I spent all the money I had earned in that job fairly quickly and I was back a few months later. It was fun - I bought a bike in Norway and left it in a Swedish train station two weeks later. Met up with old friends. Rode multiple ferries. Ate. Perhaps it was not the transcendental experience I had planned for and anticipated, but it seemed worthwhile. Better than sitting at a desk in a job I found unfulfilling, I thought.

My take on that interaction has shifted somewhat recently. There was a difference in opinion between my boss and me. Two contrasting ways of appraising work and the world, ambition and the relative value of things. I prized experience, difference, excitement. He prized stability, hard work, commitment.

I did not consider myself unambitious but I was left cold by the job and decided to leave. I didn’t have a plan for afterwards. Certainly, there were things that could have been improved about the work, but a key problem was the headspace I was in at the time. I could have been offered a hypothetical dream job of Professional Football-Watching Steak Muncher’ but would have deemed it unacceptable, simply because someone else would have been telling me what to do.

Trying to understand other people is a critical part of experience, but the warping lens of your own prejudice can obscure the view, clouded further by the day you’re having. My boss was a hard worker, a focussed man who had set up his own business and helped it grow. A good holiday was a means of re-setting before returning to what life was actually about - work.

I don’t necessarily share the opinion, but I think now that I understand it.

But I can’t be sure - ask me next time I go travelling.

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Photo by Simon Migaj on Unsplash

August 8, 2019

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3. Pay Attention

Why is it that we pay attention. Is attention the currency or the recipient. You owe me ten attentions or you’ll have to pay Attention soon or he’ll send someone round to break your legs.

I digress.

I’m sure there is some etymological reason that explains the above, but it’s not what I wanted to write about - if you do know the answer, please get in touch.

I struggle to focus.

There are times where several minutes, an hour or two on an exceptional day, are uninterrupted. I complete whatever task I’m doing in an efficient and orderly manner. There is a quiet satisfaction here - in living up to your own self-expectations in the accomplishment of a defined goal.

More often - I need to scratch the itch. I need to check something quickly, know something quickly, text someone quickly. Scratch something quickly.

I used to read a lot when I was younger. I once read the entire Carnegie Prize shortlist of 39 books in the space of 6 weeks (I was immensely cool when I was 11). Adolescence I read less, but still a lot, university, not so much, adult life, not so much.

I still enjoy it. But the physical and psychological experience of reading a book has changed. I can get through a chapter, but not without knowing how many pages are in it before I start. I disappear down other rabbit holes, I let the words wash over me, process the meaning, follow the thread, laugh at the obvious jokes. But there is rarely complete immersion or absorption. It is a shower - not a bath.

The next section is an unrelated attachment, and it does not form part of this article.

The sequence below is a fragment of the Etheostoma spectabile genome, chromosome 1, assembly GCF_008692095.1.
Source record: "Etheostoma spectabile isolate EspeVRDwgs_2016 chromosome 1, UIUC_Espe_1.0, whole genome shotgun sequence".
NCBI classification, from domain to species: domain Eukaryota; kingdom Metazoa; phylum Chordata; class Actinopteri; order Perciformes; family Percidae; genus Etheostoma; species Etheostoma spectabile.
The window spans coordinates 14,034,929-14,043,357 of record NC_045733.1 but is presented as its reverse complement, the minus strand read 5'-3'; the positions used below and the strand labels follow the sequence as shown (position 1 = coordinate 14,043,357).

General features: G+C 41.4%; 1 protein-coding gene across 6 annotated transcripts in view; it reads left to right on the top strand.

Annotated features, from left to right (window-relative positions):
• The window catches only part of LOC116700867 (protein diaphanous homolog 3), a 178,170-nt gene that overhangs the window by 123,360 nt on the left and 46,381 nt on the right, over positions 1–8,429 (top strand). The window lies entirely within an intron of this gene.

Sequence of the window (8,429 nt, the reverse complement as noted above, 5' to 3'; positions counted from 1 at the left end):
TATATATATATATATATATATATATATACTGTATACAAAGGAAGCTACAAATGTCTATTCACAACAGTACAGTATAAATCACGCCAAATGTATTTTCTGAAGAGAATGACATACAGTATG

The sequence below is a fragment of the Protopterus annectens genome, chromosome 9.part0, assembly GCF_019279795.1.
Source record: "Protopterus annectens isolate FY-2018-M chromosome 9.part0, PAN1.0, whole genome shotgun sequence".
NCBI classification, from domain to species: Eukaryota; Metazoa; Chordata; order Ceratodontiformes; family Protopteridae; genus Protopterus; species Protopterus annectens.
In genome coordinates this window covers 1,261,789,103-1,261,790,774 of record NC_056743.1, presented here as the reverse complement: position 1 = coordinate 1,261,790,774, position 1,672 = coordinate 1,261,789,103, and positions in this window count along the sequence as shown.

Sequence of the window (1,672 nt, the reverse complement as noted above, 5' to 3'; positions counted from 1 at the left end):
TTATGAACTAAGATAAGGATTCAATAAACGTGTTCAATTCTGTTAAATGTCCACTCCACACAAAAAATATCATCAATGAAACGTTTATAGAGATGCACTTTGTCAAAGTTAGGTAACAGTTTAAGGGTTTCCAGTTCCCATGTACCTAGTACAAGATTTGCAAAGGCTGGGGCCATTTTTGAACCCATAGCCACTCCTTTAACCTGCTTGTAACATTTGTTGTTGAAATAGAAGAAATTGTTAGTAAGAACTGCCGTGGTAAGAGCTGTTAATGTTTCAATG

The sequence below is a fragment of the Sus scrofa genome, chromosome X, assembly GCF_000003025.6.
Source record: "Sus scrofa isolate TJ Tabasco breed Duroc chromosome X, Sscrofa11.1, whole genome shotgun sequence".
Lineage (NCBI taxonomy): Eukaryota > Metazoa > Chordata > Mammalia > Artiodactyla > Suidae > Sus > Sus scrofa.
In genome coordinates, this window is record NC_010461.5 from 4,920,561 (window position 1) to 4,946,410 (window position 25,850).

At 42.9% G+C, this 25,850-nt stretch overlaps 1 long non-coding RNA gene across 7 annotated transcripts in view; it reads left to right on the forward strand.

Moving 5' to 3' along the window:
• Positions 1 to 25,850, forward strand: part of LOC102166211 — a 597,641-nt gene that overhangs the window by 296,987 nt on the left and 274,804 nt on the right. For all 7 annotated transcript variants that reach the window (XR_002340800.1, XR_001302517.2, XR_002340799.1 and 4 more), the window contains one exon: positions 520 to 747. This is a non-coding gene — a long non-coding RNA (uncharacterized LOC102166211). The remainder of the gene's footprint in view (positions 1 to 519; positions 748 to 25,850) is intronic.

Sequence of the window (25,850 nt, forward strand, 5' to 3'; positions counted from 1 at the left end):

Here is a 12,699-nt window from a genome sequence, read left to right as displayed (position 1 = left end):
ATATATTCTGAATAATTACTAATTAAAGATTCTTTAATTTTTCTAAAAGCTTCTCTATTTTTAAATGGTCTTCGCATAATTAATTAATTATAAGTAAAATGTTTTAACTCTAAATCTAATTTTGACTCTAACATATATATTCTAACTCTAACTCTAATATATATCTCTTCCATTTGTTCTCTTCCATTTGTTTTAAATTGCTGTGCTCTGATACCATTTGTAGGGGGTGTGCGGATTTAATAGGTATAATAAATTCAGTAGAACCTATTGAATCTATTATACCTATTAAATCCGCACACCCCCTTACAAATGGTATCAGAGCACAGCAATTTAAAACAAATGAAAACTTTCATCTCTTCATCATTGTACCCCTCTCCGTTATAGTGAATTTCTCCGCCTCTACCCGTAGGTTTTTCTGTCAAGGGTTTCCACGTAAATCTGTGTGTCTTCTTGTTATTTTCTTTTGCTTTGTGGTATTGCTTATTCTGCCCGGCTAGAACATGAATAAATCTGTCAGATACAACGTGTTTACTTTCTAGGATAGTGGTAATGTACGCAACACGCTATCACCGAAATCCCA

It’s possible this is a natural byproduct of growing up - adult life is rife with stress and obligation even for perpetually adolescent millennials. There is no time to focus on one thing. We fetishise this - it’s important to be busy, to have loads on, to be slightly insane and preoccupied. This shows you are productive - prove your worth.

We also have too much information to process. New news every day, out of all contexts. Social media incentives mean quick gratification, the dopamine buzz of a little red flag. We stay on apps for hours having a series of 5 second experiences. This may well have an impact on our brains.

Tools can be used to improve human experience. They can also be exploited. A hammer can be used to build a house or bash someone’s head in. The internet can be used as an expanding repository of all human knowledge or a means of keeping people endlessly sated or enraged on entertainment products.

How do you equip yourself for survival in this landscape? I have tried deleting social media several times but I need it - I need to talk to the friends that I don’t see that often. The utility keeps us trapped. I need my hammer to build a bookcase, never mind I occasionally use it to smash myself in the face.

The concepts sound utopian. All the friends you’ve ever made - a click away. The sum of human knowledge - tap some keys. Anyone in the world discussing ideas in succinct and measured tones - just download Twitter.

In reality, it is different - these things are weaponised and distorted until the concepts become naive ideals clung to evangelically by founders for marketing purposes.

These things are important. Time is all we have. Can we keep the good and leave the bad? Can we adapt our usage of these tools, shift to different platforms to maintain and build relationships without the fast-food high of the dopamine buzz?

There will be methods, I’m sure. But broadly, I don’t know the answers to these questions. I’m bored now - next post.

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Photo by Johannes Plenio on Unsplash